You are Wrong About College

All large expenses should be measured against a cost–value comparison as part of the decision making process. I agree with that.

The FIRE niche is a tough crowd when it comes to convincing people to spend money on intangible outcomes. However this post argues that those who would disparage spending money on college education are just plain wrong.

And no, this is not an article about the cost of college compared to the salary you will make. Nor is it the one that compares the income of college graduates to high school graduates.

This piece is about the hard to define value of college that is worth its weight in gold.

Most of us grow up in our little fishbowls. We never really experience anything outside of our wheelhouse.

We are pretty much acclimated to our world as we know it by the time we are done with high school. This is not a bad thing. It is how we develop a sense of community with those people who share our values and our zip codes. It makes for decent folk and for nice places to raise a family. But our evolution as human beings and certainly our education should not stop there.

College is there to challenge your notions of what is normal. What is moral? What is acceptable, sufficient, orthodox, and expected? It is for many people the first time they really encounterthe other whether that be in the form of race, class, ideology, or lifestyle.

College is meant to push buttons and boundaries.

If you are looking at college as simply a means to an end, i.e. trading money for a future job/career, then you really mean Vocational Training. Many professions do not require a formal college education and the pursuit of those jobs does not need to include college and the debt it often requires. If you are clear on a career path that early in life then don’t look at college as necessary.

My point is that it is simply too myopic to view college as a means to an end in terms of a certain degree equals a certain job.

College is not only for expanding your knowledge, but also the freedom and breadth to explore your interests. To expose you to things to which you are not accustom.

Had you ever really met a Dominican before? A communist? Or a Pagan? Or a gay person?

I am bothered by this modern movement regarding; trigger words, safe spaces, and micro aggressions. If you care about any of those things, YOU ARE MISSING THE POINT. If you want to feel safe and that everything you currently know is already correct, go home to the place you grew up in and be that way.

This is why we send people off to college at age 18 or thereabouts. That is when they have some life experience but they are terribly green about the big wide world around them.

College is meant to be a swirling mass of sometimes confusing, sometimes intimidating LIFE. From which you can absorb what you will.

Just think, everything I have mentioned so far is mostly just in relation to the other people who are also going to college at the same time as you. We have not even touched on the fact that there is no other source of knowledge as in depth and thorough as a college campus. Even if you are smart and well read, some professor will come at you from a different point of view and rock your world. Wisdom will make its first appearance in your life if you realize maybe you don’t know everything or GASP, a belief you have long held was wrong.

College is a time and a place in your life.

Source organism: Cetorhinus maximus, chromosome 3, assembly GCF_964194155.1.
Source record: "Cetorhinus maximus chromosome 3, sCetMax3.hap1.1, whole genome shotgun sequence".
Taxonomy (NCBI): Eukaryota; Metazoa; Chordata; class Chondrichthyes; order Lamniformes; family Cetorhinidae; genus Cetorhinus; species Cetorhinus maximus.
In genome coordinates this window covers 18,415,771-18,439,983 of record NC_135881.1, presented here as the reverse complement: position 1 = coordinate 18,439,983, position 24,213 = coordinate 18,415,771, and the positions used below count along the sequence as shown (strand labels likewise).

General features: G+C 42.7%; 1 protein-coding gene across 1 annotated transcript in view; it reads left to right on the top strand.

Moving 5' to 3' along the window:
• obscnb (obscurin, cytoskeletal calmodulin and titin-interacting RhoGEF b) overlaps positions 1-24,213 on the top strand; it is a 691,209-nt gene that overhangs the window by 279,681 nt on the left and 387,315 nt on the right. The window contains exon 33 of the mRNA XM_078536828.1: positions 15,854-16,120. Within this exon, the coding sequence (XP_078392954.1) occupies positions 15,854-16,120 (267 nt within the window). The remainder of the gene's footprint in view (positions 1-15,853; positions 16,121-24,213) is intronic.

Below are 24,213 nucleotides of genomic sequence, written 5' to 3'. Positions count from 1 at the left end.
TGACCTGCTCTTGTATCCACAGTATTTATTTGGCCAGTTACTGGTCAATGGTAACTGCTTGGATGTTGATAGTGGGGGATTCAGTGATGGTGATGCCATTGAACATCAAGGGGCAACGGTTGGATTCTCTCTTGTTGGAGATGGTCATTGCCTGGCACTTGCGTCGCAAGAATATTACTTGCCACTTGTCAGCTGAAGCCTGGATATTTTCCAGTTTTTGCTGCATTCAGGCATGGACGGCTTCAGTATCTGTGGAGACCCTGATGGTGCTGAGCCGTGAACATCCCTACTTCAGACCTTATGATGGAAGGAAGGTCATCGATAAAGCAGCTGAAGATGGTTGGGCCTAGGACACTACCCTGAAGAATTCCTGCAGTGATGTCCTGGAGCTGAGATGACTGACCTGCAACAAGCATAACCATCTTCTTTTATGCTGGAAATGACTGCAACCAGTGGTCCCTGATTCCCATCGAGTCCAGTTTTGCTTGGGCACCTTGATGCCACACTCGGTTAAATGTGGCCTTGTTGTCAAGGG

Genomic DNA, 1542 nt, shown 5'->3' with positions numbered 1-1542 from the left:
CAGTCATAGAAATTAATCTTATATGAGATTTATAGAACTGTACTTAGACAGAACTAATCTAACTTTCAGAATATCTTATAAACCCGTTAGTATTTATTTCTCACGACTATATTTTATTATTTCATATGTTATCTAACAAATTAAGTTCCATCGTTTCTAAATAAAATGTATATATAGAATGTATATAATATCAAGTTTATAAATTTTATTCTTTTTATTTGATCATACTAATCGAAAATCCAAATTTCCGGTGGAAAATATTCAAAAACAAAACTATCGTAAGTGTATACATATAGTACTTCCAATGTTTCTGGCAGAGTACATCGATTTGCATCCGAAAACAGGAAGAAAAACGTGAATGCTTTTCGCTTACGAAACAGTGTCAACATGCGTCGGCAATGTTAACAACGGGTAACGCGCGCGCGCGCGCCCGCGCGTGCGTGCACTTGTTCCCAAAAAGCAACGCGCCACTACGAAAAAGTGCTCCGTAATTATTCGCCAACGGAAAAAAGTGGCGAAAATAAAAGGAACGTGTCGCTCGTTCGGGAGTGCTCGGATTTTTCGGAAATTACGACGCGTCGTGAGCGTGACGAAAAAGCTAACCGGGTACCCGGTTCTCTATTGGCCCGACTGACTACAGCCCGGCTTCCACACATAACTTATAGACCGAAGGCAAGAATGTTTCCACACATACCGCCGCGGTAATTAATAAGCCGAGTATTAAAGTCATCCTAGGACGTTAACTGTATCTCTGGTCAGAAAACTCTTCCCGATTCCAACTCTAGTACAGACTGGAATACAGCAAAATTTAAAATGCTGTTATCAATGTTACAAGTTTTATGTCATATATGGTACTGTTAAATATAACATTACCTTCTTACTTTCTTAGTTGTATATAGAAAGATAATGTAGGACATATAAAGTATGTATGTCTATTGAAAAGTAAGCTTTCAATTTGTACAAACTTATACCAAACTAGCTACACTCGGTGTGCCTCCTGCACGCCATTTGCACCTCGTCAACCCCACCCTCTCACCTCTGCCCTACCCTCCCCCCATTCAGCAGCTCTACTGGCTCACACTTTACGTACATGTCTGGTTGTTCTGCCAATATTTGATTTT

Never again will your life be so open ended, so filled with possibilities. Never again will you be able to eat so poorly and not totally ruin your body.

I am glad I am done with my college years. I would never want to go back and expose myself to those same tired discussions. Nor subject myself to those people who desperately need to be punched in the face, but I loved it at age 20. So go on, bathe in it. Bask in its chaos. Lap up those 500 level courses. Know you will become a slightly better citizen when it is all said and done.  Albeit probably saddled down with Student Loans.

All things have a price. Odin had to give up his left eye for a swig of Mimir’s well water in order to gain wisdom. You shouldn’t complain about a fixed interest rate under 5%. It is not about the size of the debt, it is about debt management.

Now if after college, we could just get you young people to do a few more things. Go to boot camp and work as a server in a restaurant for 6 months. Then you would really be ready for life.

22 thoughts on “You are Wrong About College

  1. Great post!!! I would love to see people serve both in a restaurant and in the military. I think people would completely change their outlooks on how the treat people and would really make a difference. College is definitely an area that helped stretch me and open me to ideas that I hadn’t been exposed to. It helped redefine and solidify my values and think that it really added some finishing touches to me.

    • More like college is what you make it, to some people it is just debt and a path to an income. For others, it opens doorways to a whole new level of existence and is well worth the money.

  2. I agree 100%. I’ve somewhat written about this before, but there’s another element to getting a college degree: classism.

    I didn’t have any parental support for college because one of my parents didn’t attend at all, and they both didn’t know much about it. If I had done community college first + big public school next, I probably wouldn’t have graduated – I needed to small private school atmosphere because it made sure I didn’t fall through the cracks.

    Not saying every low or middle income person should go to a private college, or that they won’t be successful at a community college or big public school, but we shouldn’t blanket tell EVERYONE that those are the only frugal options.

    And before anyone tries to argue, I didn’t graduate with much student loan debt from my undergrad. I got a boat load of scholarships and worked 2 jobs throughout college. My debt came from my (stupid) graduate degree.